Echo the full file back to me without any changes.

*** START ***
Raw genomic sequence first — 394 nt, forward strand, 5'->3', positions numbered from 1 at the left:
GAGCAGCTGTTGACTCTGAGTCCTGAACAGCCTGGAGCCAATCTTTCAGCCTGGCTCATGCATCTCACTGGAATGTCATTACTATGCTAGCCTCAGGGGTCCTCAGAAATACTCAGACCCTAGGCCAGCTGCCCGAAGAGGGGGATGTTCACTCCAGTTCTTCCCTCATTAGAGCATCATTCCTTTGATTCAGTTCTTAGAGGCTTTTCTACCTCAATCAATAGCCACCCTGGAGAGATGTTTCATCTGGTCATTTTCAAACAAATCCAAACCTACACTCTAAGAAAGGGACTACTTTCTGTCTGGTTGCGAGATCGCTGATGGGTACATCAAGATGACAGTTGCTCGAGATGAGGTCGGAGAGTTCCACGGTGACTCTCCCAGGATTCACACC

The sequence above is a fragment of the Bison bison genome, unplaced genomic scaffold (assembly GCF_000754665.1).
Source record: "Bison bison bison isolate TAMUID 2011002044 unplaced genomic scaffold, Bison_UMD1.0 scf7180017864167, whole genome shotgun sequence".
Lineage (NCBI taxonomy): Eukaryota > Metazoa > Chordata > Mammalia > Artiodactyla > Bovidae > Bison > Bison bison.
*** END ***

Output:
Raw genomic sequence first — 394 nt, forward strand, 5'->3', positions numbered from 1 at the left:
GAGCAGCTGTTGACTCTGAGTCCTGAACAGCCTGGAGCCAATCTTTCAGCCTGGCTCATGCATCTCACTGGAATGTCATTACTATGCTAGCCTCAGGGGTCCTCAGAAATACTCAGACCCTAGGCCAGCTGCCCGAAGAGGGGGATGTTCACTCCAGTTCTTCCCTCATTAGAGCATCATTCCTTTGATTCAGTTCTTAGAGGCTTTTCTACCTCAATCAATAGCCACCCTGGAGAGATGTTTCATCTGGTCATTTTCAAACAAATCCAAACCTACACTCTAAGAAAGGGACTACTTTCTGTCTGGTTGCGAGATCGCTGATGGGTACATCAAGATGACAGTTGCTCGAGATGAGGTCGGAGAGTTCCACGGTGACTCTCCCAGGATTCACACC

The sequence above is a fragment of the Bison bison genome, unplaced genomic scaffold (assembly GCF_000754665.1).
Source record: "Bison bison bison isolate TAMUID 2011002044 unplaced genomic scaffold, Bison_UMD1.0 scf7180017864167, whole genome shotgun sequence".
Lineage (NCBI taxonomy): Eukaryota > Metazoa > Chordata > Mammalia > Artiodactyla > Bovidae > Bison > Bison bison.